Northern BC’s vast wilderness makes this an RV trip of epic proportions. Bookended by two northern hubs—Prince George and Prince Rupert—and with a side trip into the beautiful and ancient Nass Valley, this route stretches more than 1,000 km (620 miles) through temperate rainforest, majestic peaks, famed rivers, and the site of Canada’s last volcanic eruption. Rest assured: there’s plenty of culture to take in, too. A slow pace and a sense of adventure will help you make the most of it.
As the largest city in the north, Prince George is ideal for stocking up on road trip supplies, but the town’s easy proximity to nature also offers RV travelers a taste of Northern BC’s raw wilderness at first glance. For stunning views of the area, hike any of the area’s many established trails and nature parks, or walk underneath the forest canopy in the Ancient Forest/Chun T’oh Whudujut Park and Protected Area, the only inland temperate rainforest in the world.
This city itself has no shortage of access to water either. Prince George sits at the confluence of two historic rivers, the Fraser and the Nechako, and the surrounding area has endless pristine lakes to explore. For a dose of culture, take in the local and contemporary art at the [Two Rivers Art Gallery, conveniently located within walking distance of Prince George’s downtown restaurants and cafes. With so many local events on tap, be sure to check Tourism Prince George’s events calendar, or stop in at the Visitor’s Information Centre. For an easy take-on-the-road option, head to local charcuterie and sandwich shop Birch and Boar. As for campsites, you’ll find plenty of RV-friendly private and provincial parks located within and a short drive from the city.
While there’s still plenty of wilderness to explore in Vanderhoof, the Nechako Valley’s gentle rolling hills and lake-dotted landscape makes an idyllic place to rest for a few days. With easy access to water, fishing is a staple activity. Spend the afternoon casting lines into a peaceful lake, or tackle the Nechako River, home to 20 species of fish. The area is best known for its White Sturgeon; learn more about the species on a tour of the Nechako White Sturgeon Recovery Centre, a research and conservation facility and hatchery (open during summer only). Weather permitting, swim Hogsback Lake or Nulki Lake—two popular spots with beachfront access, or pack a lunch and picnic by the shore. For easy walking, try the accessible-friendly Vanderhoof Community Trails, a series of nature trails that loop through and around Vanderhoof. Bonus: they start at Riverside Park, which has RV sites available.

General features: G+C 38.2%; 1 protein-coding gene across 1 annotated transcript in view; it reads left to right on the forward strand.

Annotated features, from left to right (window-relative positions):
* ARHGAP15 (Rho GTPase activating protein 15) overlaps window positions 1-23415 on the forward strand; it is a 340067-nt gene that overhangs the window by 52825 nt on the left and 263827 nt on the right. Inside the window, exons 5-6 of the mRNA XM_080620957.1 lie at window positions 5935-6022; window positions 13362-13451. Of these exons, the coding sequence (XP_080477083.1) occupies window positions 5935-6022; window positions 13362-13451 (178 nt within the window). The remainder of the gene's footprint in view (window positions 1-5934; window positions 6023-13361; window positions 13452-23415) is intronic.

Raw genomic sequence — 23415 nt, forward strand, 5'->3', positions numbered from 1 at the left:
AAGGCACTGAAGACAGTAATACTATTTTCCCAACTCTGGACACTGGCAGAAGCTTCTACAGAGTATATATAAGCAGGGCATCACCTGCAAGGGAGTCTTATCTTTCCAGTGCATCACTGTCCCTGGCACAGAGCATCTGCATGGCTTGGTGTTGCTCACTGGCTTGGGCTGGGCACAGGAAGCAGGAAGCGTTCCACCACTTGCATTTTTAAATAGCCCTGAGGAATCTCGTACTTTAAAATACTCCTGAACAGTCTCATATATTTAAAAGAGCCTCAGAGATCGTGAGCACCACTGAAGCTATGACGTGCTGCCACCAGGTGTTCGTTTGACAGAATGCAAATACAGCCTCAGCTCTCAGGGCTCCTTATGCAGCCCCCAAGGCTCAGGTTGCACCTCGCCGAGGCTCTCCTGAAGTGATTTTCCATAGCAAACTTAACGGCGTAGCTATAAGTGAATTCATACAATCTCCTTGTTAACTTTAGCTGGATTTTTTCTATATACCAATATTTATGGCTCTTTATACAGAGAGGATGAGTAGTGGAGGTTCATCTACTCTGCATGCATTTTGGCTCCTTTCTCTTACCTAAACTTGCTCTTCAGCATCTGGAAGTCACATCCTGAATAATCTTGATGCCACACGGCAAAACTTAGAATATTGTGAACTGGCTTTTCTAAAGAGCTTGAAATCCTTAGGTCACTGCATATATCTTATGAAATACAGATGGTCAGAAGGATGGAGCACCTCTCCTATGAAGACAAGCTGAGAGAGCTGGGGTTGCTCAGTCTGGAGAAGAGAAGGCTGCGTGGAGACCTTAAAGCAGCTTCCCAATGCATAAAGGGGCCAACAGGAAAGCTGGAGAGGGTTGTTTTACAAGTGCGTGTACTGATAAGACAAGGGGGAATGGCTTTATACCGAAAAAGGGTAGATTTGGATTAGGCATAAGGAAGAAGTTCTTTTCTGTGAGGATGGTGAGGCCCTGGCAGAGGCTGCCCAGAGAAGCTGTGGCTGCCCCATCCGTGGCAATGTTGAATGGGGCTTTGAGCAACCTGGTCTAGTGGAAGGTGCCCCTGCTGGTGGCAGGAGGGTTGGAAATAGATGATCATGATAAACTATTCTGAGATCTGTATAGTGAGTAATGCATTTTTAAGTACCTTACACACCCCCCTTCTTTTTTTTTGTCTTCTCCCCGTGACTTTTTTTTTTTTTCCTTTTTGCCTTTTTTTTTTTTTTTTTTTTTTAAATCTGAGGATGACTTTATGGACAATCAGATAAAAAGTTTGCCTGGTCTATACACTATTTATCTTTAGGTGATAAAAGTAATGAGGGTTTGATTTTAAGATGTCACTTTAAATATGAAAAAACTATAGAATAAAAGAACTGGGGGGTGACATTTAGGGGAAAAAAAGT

The Lakes District
The Lakes District stretches from Fraser Lake to Houston, and encompasses over 300 lakes and almost 5,000 kilometers of shoreline. While a road trip through the region offers scenic views at every turn, the area is best seen from the air. You can book a flightseeing tour with Lakes District Air or Nechako Lodge and Aviation. Burns Lake lays claim to the smallest provincial park in BC— at just 1-hectare (2.4 acre), Deadman’s Island can only be visited via canoe or kayak (you can rent both from Lakeside Multiplex). Take a stroll along the town’s main street (conveniently Highway 16) and pop into shops or refuel with coffee from Boer Mountain Coffee House. Need to restock camping and outdoor supplies? You’ll find it at Woods N’ Water. For overnight options, you’ll find lake-side resorts with full-service RV-accessible sites and local campgrounds that have well-maintained and serviced sites.
Smithers and the Bulkley Valley
As you drive west, the rolling hills of the Lakes District give way to the towering snow-capped peaks of the Babine and Telkwa mountain ranges. In Smithers, stretch your legs and stroll through the Alpen-themed and pedestrian-friendly downtown. Local roaster Bugwood Coffee is a must-visit for a caffeine fix, or pop by Two Sisters Cafe for sandwiches-on-the-go or the Smithers Sausage Factory to load up on picnic supplies for your next rest stop lunch. Smithers boasts a great dining scene with plenty of cozy cafes and excellent restaurants all located within its downtown core.
While there’s no shortage of outdoor activities to do here (if you do want to head outside, a guided tour with Adventure Camp Tourism makes for an easy introduction to Smithers’ rugged backyard). Tyhee Lake, a favourite of locals for its swimming and easy hiking trails, has 59 pet-friendly RV campsites available. Drive up to Hudson Bay Mountain for the most accessible (and epic) mountain views before continuing west. Depending on your vehicle, the scenic Telkwa Highroad to Moricetown makes for a visually stunning and charming backroad adventure.
Just 33 kilometres (20 miles) northwest of Smithers is the Indigenous community of Witset. Don’t miss the museum’s 45-minute guided canyon tour where you’ll learn about Witsuwit’en culture, including how local fishermen safely net salmon in a centuries-old fishing practice. To really soak in the area’s culture, spend a night or two at the community-maintained RV park, which stands on a plateau overlooking the rushing waters of the Widzin Kwah Canyon and in full view of the surrounding mountain range.